This is the BEST advice with regards to job hunting: DO NOT let your emotions control your search.
It is very easy to let disappointment rule and take it personally when you are not offered the job. You feel rejected, you may be upset, possibly angry or sad, BUT whatever you do, don’t show it.
This can be one of the best skills you master in the art of job hunting – hold on to those emotions and graciously accept that someone else got the job over you. Take a moment when you get off from the phone call, finish reading the email or rejection letter to take a deep breath and pause before acting.
When you are emotionally ready send the “Thank you” note to the hiring manager, recruiter and/or HR coordinator. Sincerely thank everyone involved in the process despite the rejection. It can be a simple email or handwritten note. But remember to send the “Thank you” even when you don’t get the job.
Why you ask? There are many reasons why, but the most compelling might just be:
“Not everyone works out after getting hired”
Did you get that?
“Not everyone works out after getting hired”
Sometimes the first choice isn’t always the best hiring decision and you want to stay in front of the hiring manager’s mind in the event that the candidate does not work out. This is important to think about every time and again, don’t’ take it personally. The person they chose may work out great, but you just never know, so why take that chance and do something unwise?
That group you interviewed with gets extra headcount. Wouldn’t you want to be immediately considered for it? After all, they did really like you enough to put you through several rounds of interviews.
Someone in that group quits, gets promoted, gets fired, restructured, relocated…. Or whatever the case may be – you want to be considered next time and by leaving a good lasting impression you might just be.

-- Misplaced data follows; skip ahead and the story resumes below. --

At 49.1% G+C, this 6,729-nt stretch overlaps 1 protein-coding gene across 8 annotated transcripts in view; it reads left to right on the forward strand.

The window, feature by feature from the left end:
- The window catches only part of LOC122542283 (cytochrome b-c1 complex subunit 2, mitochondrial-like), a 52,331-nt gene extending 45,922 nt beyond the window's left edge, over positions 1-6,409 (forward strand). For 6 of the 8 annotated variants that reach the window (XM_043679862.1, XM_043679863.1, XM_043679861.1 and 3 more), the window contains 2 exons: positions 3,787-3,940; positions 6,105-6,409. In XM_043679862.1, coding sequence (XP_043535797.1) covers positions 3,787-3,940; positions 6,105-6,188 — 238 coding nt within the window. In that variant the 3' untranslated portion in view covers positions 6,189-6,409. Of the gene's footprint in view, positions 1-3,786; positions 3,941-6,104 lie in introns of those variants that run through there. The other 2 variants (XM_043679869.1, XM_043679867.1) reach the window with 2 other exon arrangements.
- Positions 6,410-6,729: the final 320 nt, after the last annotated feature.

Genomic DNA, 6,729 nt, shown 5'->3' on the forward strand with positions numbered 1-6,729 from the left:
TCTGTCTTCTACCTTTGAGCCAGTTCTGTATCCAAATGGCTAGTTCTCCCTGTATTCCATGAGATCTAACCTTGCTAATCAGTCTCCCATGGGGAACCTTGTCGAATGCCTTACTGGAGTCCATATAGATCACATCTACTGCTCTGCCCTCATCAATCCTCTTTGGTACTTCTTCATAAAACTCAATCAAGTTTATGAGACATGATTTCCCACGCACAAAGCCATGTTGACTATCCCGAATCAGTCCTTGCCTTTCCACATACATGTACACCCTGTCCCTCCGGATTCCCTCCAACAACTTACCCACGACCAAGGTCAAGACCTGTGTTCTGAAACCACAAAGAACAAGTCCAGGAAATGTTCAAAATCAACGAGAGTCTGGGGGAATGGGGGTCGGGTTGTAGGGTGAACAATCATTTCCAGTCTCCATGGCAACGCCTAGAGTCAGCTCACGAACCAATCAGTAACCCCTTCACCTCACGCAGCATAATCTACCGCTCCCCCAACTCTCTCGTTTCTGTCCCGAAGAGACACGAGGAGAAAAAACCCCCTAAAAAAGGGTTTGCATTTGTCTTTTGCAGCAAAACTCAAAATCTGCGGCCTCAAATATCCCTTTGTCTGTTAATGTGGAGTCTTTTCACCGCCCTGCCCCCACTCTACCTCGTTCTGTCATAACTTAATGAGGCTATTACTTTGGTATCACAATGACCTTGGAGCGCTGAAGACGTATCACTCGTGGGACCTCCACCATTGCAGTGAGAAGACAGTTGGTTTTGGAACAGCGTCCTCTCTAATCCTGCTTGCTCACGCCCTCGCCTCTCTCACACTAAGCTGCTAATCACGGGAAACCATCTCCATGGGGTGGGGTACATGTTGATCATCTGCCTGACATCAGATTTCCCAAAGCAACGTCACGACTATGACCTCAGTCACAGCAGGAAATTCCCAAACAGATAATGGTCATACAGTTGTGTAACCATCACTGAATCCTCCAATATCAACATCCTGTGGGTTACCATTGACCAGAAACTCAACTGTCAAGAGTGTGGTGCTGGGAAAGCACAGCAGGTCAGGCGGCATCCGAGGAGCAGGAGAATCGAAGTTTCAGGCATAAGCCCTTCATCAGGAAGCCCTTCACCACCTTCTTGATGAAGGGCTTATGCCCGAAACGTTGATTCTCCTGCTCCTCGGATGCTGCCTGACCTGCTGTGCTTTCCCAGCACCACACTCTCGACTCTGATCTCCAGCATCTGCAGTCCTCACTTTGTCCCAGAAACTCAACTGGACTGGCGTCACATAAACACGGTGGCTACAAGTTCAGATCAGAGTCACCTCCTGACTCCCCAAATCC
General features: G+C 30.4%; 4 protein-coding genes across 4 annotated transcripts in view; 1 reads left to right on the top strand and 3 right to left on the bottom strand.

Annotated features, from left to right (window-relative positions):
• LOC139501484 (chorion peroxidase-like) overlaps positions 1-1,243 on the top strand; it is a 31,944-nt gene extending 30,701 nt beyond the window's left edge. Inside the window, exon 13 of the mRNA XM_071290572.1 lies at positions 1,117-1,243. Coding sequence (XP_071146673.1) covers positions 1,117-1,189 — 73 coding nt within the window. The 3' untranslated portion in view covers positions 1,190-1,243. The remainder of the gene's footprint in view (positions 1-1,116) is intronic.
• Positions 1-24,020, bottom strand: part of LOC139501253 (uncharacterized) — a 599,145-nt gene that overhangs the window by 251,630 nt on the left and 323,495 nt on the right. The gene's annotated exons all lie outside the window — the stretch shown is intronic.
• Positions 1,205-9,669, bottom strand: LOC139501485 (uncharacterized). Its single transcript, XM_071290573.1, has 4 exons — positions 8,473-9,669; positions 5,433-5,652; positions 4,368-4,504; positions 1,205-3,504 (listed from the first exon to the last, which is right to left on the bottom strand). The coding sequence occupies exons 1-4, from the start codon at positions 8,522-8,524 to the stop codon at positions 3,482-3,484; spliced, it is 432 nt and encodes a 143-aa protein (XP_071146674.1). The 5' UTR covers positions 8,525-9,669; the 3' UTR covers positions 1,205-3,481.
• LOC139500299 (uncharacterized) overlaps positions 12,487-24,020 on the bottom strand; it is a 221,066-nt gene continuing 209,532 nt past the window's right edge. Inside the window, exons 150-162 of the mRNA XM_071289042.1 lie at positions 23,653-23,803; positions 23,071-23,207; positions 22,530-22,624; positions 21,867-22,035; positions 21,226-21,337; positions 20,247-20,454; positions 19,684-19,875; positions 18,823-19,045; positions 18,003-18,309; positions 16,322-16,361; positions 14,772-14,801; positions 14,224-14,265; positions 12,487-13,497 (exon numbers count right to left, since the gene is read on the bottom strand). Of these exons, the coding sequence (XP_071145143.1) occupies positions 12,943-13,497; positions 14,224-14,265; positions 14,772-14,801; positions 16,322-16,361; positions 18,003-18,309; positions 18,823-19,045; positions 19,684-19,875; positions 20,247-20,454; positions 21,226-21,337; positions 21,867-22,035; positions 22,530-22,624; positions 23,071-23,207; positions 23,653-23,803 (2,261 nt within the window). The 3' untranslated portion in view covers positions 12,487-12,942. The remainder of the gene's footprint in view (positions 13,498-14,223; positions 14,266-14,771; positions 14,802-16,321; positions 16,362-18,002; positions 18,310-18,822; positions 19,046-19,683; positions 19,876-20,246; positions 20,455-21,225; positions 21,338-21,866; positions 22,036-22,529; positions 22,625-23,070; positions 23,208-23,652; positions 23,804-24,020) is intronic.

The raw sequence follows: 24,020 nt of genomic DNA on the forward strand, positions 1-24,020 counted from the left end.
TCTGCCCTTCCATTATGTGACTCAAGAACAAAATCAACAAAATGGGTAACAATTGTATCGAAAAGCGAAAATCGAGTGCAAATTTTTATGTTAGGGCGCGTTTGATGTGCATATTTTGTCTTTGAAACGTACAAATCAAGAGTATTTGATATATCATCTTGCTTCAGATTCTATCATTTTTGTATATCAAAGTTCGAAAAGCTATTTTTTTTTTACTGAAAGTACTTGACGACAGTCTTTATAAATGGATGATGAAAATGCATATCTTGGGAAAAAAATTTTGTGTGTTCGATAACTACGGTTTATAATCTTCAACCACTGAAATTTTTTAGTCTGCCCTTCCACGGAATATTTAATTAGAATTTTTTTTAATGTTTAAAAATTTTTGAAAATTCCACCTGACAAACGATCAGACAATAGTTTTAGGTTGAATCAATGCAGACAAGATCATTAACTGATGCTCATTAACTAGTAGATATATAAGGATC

Some things to keep in mind are that when two people, who are equally qualified go head to head in the final round of interviews it’s never an easy decision for a hiring manager to make. Only one person can get the job. Sometimes it’s because of the internal candidate or referral or something else out of your control. So if for whatever reason it’s not you, the way you react to the hiring manager will determine whether you are considered for a future role.
No matter how disappointing it is, you have to keep your cool – don’t let it drag you down. This is another time that you need to remember that you will hear a lot of “no’s” before you get that “yes”. The more upbeat and positive you are will reflect during future interviews and you can’t let hearing “no” drag you down.
I have kept in touch with candidates who respond to the fact that they didn’t get the job very graciously. When an opening arose in the future that they were well suited for, I call them just as promised. How they communicated with me during the interview process up until the final hiring decision are huge and not forgotten.
On the flip side, I’ve had people react so poorly when they’ve been told they didn’t get the position. A snide or nasty response closes many doors and only reaffirms that the correct hiring decision was made. It’s okay to be disappointed, but don’t vent to anyone at that company – keep it to yourself, share it with your close friends. As hard as it might be, it’s in your best interest to do so.
I run into quite a few active job seekers that are feeling down and out about the hiring process. It’s easy to start to feel in the dumps when you repeated go on interviews and are repeatedly turned down for jobs.
My best recommendation for those not able to pick back up again is to find yourself a good career coach, career strategist or mentor. Someone who will be in your court with you and help to guide you during what might be a very tough professional journey.
Sometimes we just need a cheer leader to keep us moving uphill. This can be a family member, close friend or professional mentor.
At some point, you may need someone to critique what you are doing or not doing that might be costing you the job. Many of us can successfully embark on the hunt just fine on our own, but as the job market changes, a little extra professional advice might be worth the cost.
I have a few Career Coaches that I recommend to candidates who ask – see my blog roll for their links.
I suggest you interview them as you would a new doctor, realtor or employee and select the Career Coach you feel would be your best advocate and has the right personality fit. It might be the wisest decision you make for your career.
Remember that you might never get a second chance to make a lasting impression once you’ve tarnished it and the last thing you want to come across as is the character Glenn Close plays in the “Fatal Attraction” movie. Who could forget this famous line – one you don’t want to ever reenact in real life:
"Well, what am I supposed to do? You won't answer my calls, you change your number, I'm not going to be ignored, Dan!"